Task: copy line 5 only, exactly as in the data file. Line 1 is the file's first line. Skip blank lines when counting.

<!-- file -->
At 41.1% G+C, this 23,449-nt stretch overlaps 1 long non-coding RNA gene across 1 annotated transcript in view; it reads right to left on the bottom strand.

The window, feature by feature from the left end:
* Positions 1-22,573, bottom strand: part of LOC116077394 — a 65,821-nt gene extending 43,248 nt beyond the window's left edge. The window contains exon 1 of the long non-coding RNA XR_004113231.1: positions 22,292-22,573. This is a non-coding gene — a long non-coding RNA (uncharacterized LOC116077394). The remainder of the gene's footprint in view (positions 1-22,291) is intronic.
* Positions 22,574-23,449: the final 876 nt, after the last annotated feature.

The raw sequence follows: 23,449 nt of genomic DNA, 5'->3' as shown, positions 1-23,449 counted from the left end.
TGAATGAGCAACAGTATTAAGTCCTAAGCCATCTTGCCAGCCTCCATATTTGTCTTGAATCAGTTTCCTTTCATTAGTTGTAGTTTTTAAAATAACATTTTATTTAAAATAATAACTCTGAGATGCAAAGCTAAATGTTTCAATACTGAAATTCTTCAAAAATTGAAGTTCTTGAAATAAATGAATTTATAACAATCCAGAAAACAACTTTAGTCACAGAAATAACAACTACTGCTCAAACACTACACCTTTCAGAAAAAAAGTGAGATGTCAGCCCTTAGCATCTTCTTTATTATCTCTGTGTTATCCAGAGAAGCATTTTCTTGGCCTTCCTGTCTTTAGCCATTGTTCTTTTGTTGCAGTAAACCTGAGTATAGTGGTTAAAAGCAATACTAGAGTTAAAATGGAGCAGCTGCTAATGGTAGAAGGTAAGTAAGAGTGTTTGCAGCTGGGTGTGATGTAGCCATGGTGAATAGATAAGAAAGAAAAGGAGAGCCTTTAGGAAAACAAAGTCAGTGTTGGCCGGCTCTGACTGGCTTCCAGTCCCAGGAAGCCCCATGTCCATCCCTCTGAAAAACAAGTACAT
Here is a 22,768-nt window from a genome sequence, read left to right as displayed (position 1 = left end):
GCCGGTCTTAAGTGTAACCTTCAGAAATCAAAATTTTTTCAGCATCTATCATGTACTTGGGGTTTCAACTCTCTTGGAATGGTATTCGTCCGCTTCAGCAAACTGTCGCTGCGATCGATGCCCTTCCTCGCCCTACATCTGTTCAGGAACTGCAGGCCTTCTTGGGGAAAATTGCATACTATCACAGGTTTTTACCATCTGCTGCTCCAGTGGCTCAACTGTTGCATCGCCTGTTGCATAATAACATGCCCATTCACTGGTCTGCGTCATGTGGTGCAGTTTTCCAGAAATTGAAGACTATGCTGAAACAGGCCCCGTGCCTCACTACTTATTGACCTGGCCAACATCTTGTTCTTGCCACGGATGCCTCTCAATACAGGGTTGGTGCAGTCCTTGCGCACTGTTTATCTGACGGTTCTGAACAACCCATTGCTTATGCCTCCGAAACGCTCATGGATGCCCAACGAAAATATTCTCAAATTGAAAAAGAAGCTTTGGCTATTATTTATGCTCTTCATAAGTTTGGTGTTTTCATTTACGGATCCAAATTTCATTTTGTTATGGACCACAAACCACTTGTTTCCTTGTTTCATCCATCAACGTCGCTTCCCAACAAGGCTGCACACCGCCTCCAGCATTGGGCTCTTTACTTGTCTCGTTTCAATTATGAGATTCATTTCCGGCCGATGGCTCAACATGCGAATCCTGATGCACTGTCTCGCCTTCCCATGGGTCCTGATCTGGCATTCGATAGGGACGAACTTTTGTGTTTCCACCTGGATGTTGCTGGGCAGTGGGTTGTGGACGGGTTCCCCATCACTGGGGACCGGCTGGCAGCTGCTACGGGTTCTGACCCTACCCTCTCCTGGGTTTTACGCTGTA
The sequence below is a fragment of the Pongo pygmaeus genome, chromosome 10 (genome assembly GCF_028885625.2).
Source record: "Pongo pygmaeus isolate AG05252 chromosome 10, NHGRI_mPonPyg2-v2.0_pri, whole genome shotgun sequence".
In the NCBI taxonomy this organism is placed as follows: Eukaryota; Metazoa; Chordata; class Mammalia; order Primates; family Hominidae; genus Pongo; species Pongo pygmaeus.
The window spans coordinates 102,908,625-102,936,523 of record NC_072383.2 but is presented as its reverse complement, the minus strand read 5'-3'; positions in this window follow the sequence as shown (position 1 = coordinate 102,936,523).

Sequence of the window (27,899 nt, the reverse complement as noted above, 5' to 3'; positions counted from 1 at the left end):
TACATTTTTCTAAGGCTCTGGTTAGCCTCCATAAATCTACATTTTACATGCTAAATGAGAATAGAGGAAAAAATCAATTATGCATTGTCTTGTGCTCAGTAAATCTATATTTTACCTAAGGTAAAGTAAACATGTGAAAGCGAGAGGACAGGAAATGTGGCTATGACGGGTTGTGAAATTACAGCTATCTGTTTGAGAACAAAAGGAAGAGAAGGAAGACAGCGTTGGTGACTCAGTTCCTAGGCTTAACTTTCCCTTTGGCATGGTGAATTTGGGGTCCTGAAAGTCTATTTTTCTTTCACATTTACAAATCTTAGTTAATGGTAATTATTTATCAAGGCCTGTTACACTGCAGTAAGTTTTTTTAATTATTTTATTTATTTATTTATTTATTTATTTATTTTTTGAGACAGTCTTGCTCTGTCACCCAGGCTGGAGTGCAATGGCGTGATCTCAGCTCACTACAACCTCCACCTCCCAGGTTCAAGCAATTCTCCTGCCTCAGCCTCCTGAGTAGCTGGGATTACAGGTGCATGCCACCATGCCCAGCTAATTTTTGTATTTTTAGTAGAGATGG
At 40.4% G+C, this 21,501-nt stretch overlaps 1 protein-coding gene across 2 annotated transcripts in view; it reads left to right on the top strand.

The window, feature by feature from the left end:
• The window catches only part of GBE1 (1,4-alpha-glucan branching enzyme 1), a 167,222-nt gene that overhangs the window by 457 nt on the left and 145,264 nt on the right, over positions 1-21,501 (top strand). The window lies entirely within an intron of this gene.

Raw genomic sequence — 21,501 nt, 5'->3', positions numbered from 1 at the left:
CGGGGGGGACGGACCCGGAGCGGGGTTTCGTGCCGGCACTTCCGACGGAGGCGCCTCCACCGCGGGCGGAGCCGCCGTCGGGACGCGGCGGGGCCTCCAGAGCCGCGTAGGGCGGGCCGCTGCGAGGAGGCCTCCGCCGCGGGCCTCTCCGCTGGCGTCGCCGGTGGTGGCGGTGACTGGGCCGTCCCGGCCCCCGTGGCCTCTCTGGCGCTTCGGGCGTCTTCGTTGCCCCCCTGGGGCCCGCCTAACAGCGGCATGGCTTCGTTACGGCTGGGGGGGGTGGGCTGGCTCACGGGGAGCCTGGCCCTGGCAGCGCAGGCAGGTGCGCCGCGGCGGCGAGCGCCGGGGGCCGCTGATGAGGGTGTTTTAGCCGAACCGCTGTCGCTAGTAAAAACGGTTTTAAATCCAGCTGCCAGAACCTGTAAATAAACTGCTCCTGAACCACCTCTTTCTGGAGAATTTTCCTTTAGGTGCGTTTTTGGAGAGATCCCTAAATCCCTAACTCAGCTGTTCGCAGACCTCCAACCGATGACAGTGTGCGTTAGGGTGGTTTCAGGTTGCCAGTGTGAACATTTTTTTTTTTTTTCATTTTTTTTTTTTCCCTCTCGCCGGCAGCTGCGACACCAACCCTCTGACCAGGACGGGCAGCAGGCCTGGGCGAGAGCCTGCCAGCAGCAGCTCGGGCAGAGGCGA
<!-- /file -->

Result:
The raw sequence follows: 23,449 nt of genomic DNA, 5'->3' as shown, positions 1-23,449 counted from the left end.